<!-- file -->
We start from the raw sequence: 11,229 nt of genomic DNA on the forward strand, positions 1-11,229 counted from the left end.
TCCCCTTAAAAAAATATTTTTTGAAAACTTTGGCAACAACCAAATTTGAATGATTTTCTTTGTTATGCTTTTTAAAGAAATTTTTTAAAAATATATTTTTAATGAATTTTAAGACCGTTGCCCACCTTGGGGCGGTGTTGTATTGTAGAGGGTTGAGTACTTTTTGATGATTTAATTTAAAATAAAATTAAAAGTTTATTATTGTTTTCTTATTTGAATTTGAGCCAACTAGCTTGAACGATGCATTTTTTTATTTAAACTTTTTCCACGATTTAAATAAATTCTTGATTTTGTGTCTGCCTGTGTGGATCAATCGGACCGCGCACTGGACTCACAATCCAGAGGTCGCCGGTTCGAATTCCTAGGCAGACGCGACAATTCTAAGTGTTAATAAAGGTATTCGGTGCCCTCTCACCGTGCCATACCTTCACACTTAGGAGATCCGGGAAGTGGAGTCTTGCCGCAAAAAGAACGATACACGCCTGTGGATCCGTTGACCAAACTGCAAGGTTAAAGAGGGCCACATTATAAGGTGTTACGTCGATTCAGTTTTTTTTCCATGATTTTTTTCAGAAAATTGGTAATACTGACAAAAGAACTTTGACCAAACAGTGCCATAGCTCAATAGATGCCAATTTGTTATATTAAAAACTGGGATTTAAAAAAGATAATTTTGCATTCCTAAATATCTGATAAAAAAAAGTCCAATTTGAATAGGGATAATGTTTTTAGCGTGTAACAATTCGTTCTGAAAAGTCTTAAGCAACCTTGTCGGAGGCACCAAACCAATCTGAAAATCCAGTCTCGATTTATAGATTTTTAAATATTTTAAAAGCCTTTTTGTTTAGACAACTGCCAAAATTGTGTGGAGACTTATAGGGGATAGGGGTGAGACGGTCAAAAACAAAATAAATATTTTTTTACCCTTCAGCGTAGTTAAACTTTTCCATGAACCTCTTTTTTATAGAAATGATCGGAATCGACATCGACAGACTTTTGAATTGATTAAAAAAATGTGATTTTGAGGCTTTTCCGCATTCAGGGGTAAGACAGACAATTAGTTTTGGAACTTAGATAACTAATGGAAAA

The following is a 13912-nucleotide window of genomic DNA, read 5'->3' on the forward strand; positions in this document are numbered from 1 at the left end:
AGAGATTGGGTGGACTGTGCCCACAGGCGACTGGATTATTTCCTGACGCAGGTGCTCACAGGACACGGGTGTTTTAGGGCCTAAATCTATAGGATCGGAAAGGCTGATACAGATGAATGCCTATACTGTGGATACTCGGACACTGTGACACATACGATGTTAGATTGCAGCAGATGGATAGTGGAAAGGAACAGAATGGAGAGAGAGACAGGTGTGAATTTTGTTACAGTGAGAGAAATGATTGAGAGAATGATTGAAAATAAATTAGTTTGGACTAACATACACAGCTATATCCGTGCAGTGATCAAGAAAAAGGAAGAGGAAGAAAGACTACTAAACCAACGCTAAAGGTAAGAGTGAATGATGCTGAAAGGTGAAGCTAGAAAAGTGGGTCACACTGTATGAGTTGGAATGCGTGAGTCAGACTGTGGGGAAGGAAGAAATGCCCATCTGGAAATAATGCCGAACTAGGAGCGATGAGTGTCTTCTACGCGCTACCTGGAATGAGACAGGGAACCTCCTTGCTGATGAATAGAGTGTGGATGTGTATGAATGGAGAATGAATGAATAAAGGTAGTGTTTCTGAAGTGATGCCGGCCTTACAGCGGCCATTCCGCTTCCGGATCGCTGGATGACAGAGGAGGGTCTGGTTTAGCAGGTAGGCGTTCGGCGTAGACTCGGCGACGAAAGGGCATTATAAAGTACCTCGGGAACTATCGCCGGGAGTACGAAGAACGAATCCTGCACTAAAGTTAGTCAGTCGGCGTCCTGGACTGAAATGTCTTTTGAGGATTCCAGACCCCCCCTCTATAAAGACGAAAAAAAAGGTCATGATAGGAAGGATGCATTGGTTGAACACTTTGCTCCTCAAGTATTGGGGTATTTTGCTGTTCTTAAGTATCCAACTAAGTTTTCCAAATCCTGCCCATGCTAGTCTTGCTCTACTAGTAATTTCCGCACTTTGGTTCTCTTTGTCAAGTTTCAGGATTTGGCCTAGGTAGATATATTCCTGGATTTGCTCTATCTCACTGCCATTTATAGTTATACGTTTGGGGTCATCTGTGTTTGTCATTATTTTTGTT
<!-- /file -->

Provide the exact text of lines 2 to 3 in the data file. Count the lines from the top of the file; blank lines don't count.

TCCCCTTAAAAAAATATTTTTTGAAAACTTTGGCAACAACCAAATTTGAATGATTTTCTTTGTTATGCTTTTTAAAGAAATTTTTTAAAAATATATTTTTAATGAATTTTAAGACCGTTGCCCACCTTGGGGCGGTGTTGTATTGTAGAGGGTTGAGTACTTTTTGATGATTTAATTTAAAATAAAATTAAAAGTTTATTATTGTTTTCTTATTTGAATTTGAGCCAACTAGCTTGAACGATGCATTTTTTTATTTAAACTTTTTCCACGATTTAAATAAATTCTTGATTTTGTGTCTGCCTGTGTGGATCAATCGGACCGCGCACTGGACTCACAATCCAGAGGTCGCCGGTTCGAATTCCTAGGCAGACGCGACAATTCTAAGTGTTAATAAAGGTATTCGGTGCCCTCTCACCGTGCCATACCTTCACACTTAGGAGATCCGGGAAGTGGAGTCTTGCCGCAAAAAGAACGATACACGCCTGTGGATCCGTTGACCAAACTGCAAGGTTAAAGAGGGCCACATTATAAGGTGTTACGTCGATTCAGTTTTTTTTCCATGATTTTTTTCAGAAAATTGGTAATACTGACAAAAGAACTTTGACCAAACAGTGCCATAGCTCAATAGATGCCAATTTGTTATATTAAAAACTGGGATTTAAAAAAGATAATTTTGCATTCCTAAATATCTGATAAAAAAAAGTCCAATTTGAATAGGGATAATGTTTTTAGCGTGTAACAATTCGTTCTGAAAAGTCTTAAGCAACCTTGTCGGAGGCACCAAACCAATCTGAAAATCCAGTCTCGATTTATAGATTTTTAAATATTTTAAAAGCCTTTTTGTTTAGACAACTGCCAAAATTGTGTGGAGACTTATAGGGGATAGGGGTGAGACGGTCAAAAACAAAATAAATATTTTTTTACCCTTCAGCGTAGTTAAACTTTTCCATGAACCTCTTTTTTATAGAAATGATCGGAATCGACATCGACAGACTTTTGAATTGATTAAAAAAATGTGATTTTGAGGCTTTTCCGCATTCAGGGGTAAGACAGACAATTAGTTTTGGAACTTAGATAACTAATGGAAAA

The following is a 13912-nucleotide window of genomic DNA, read 5'->3' on the forward strand; positions in this document are numbered from 1 at the left end: